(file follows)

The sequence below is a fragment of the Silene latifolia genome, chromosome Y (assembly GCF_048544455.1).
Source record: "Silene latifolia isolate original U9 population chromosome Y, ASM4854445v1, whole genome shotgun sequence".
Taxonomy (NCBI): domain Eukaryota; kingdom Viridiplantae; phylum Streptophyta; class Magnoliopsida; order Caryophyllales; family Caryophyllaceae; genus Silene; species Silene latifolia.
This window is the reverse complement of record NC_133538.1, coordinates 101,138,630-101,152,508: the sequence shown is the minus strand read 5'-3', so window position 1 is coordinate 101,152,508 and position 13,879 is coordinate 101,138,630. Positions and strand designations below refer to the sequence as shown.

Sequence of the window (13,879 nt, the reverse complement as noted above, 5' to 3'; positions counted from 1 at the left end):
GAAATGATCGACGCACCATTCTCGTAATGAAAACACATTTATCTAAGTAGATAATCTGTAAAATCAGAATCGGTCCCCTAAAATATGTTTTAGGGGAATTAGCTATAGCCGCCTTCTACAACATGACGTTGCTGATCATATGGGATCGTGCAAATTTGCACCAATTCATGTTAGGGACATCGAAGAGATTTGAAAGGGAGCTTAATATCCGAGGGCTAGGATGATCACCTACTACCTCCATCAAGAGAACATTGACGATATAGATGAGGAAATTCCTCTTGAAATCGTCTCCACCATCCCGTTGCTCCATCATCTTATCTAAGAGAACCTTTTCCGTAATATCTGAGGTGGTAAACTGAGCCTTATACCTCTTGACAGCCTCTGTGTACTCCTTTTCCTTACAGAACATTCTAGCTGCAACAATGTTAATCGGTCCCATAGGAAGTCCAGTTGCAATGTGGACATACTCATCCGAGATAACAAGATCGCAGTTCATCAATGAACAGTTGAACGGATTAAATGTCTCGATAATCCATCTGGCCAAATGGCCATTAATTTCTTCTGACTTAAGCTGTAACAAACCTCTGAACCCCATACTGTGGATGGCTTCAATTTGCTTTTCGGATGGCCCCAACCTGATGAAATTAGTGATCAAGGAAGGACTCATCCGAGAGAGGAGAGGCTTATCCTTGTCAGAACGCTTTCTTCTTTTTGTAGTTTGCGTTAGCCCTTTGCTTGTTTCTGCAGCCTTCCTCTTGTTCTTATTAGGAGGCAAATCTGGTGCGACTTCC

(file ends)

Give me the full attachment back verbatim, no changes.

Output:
The sequence below is a fragment of the Silene latifolia genome, chromosome Y (assembly GCF_048544455.1).
Source record: "Silene latifolia isolate original U9 population chromosome Y, ASM4854445v1, whole genome shotgun sequence".
Taxonomy (NCBI): domain Eukaryota; kingdom Viridiplantae; phylum Streptophyta; class Magnoliopsida; order Caryophyllales; family Caryophyllaceae; genus Silene; species Silene latifolia.
This window is the reverse complement of record NC_133538.1, coordinates 101,138,630-101,152,508: the sequence shown is the minus strand read 5'-3', so window position 1 is coordinate 101,152,508 and position 13,879 is coordinate 101,138,630. Positions and strand designations below refer to the sequence as shown.

Sequence of the window (13,879 nt, the reverse complement as noted above, 5' to 3'; positions counted from 1 at the left end):
GAAATGATCGACGCACCATTCTCGTAATGAAAACACATTTATCTAAGTAGATAATCTGTAAAATCAGAATCGGTCCCCTAAAATATGTTTTAGGGGAATTAGCTATAGCCGCCTTCTACAACATGACGTTGCTGATCATATGGGATCGTGCAAATTTGCACCAATTCATGTTAGGGACATCGAAGAGATTTGAAAGGGAGCTTAATATCCGAGGGCTAGGATGATCACCTACTACCTCCATCAAGAGAACATTGACGATATAGATGAGGAAATTCCTCTTGAAATCGTCTCCACCATCCCGTTGCTCCATCATCTTATCTAAGAGAACCTTTTCCGTAATATCTGAGGTGGTAAACTGAGCCTTATACCTCTTGACAGCCTCTGTGTACTCCTTTTCCTTACAGAACATTCTAGCTGCAACAATGTTAATCGGTCCCATAGGAAGTCCAGTTGCAATGTGGACATACTCATCCGAGATAACAAGATCGCAGTTCATCAATGAACAGTTGAACGGATTAAATGTCTCGATAATCCATCTGGCCAAATGGCCATTAATTTCTTCTGACTTAAGCTGTAACAAACCTCTGAACCCCATACTGTGGATGGCTTCAATTTGCTTTTCGGATGGCCCCAACCTGATGAAATTAGTGATCAAGGAAGGACTCATCCGAGAGAGGAGAGGCTTATCCTTGTCAGAACGCTTTCTTCTTTTTGTAGTTTGCGTTAGCCCTTTGCTTGTTTCTGCAGCCTTCCTCTTGTTCTTATTAGGAGGCAAATCTGGTGCGACTTCC